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Genetic Resources, Equity and International Law (New Horizons in…
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Amazon.com Product Description (ISBN 0857934945, Hardcover)'This book provides a clear analysis of the multi-level impacts of the existing international law regime related to genetic resources on developing countries. It does so through a cogent exposition of the different areas of the law pertaining to genetic resources that are relevant and impact on people's rights and livelihoods. Its focus on equity is a welcome addition to the literature.'
- Philippe Cullet, University of London, UK
'Camena Guneratne's thought-provoking book critically evaluates the clash between the private property approach to genetic resources embedded in international intellectual property conventions, and the competing values embedded in a variety of other conventions and laws. She contests key assumptions behind intellectual property regimes supporting genetic commerce, distinguishing the genetic 'commons' from other types of resource. This book provides a comprehensive scholarly dealing with the topics noted in its title, but also should increase debate about policy failures in responding to the risks to the underprivileged of the instruments we use to pursue our economic interests of the majority.'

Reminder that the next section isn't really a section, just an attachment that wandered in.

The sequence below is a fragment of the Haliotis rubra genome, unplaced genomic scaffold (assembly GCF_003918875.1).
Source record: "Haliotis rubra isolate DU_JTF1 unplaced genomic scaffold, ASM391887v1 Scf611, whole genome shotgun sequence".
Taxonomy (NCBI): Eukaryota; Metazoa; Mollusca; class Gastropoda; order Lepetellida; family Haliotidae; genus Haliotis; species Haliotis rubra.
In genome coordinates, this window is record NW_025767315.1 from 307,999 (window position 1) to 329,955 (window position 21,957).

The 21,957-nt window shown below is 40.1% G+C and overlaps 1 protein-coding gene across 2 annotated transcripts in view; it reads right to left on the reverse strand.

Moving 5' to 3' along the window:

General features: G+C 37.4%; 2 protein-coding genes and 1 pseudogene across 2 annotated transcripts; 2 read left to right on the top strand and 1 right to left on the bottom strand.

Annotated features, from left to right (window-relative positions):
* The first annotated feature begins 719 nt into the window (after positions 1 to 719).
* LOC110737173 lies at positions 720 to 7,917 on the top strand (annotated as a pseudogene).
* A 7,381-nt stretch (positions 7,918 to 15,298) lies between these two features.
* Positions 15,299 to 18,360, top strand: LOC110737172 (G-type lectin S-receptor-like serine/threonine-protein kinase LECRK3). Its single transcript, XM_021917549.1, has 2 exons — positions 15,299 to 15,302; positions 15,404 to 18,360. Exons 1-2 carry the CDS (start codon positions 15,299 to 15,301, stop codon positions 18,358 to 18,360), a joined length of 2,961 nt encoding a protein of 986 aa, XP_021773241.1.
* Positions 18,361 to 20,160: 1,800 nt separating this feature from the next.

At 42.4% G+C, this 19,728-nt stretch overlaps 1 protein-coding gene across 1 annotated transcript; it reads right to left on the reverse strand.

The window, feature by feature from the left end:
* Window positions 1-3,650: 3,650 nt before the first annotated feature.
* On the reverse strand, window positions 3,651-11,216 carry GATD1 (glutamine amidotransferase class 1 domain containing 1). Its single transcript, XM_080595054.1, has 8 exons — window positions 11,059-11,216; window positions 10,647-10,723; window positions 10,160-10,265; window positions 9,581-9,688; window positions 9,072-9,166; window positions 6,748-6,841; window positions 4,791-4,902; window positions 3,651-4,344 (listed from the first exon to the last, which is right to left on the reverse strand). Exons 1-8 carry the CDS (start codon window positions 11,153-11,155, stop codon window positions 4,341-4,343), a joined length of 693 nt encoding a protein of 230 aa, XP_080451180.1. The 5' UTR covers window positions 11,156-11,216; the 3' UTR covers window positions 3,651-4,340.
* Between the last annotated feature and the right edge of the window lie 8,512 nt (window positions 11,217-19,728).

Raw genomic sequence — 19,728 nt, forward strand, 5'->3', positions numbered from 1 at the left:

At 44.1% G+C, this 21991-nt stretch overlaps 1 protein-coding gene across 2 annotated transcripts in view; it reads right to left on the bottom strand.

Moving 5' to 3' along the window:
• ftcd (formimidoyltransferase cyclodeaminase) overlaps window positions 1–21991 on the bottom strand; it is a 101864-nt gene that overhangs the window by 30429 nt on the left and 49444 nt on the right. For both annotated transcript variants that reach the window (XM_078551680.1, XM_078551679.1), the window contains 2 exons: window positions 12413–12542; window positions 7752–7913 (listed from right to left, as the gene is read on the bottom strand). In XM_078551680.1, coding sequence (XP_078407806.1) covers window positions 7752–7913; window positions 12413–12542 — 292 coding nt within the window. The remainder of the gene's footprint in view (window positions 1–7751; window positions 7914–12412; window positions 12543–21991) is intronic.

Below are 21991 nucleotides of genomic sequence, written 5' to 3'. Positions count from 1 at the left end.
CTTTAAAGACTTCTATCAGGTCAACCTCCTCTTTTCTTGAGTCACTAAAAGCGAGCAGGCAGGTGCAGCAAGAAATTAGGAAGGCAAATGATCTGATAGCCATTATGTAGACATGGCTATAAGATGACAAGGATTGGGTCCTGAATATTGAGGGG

'This is a wonderful book. All to often in the quest to preserve biodiviersity, we forget that the equation of equity hs to be the forefront of the debates on sustainable development. Dr. Guneratne rectifies this mistake.This linkage between biodiversity, politics and international law is of such a high calibre, that it is likely that this work will become a key text for students and scholars alike.'
This book examines current developments in international law which regulate the uses of plant genetic resources for food and agriculture, and the various property regimes which are applied to these resources by these international agreements.
In the current context of the global food crisis, the development and stability of national agricultural systems is an urgent concern, particularly among developing countries. This stability, and national food security, will potentially be threatened if these countries are unable to have free access to agricultural crop plants. This book analyses a range of international agreements including the recently adopted Nagoya Protocol and demonstrates that in their current implementation they favor private ownership of these resources rather than free access. The book takes the position that this is inherently inequitable and these resources should be maintained in the public domain.
This book will be of use to a wide range of readers from students and scholars to those working in the fields of trade and intellectual property, human rights, environmental conservation and advocacy on international issues. It contains a rigorous legal analysis of current international law development on the issue based on the negotiations which have taken place in the relevant forums, and will therefore be particularly useful to lawyers and legal scholars. It is also written in an uncomplicated style which makes it readily accessible to non-lawyers and the case studies and empirical data used throughout the book adds to its interest.
(retrieved from Amazon Thu, 12 Mar 2015 18:23:01 -0400)
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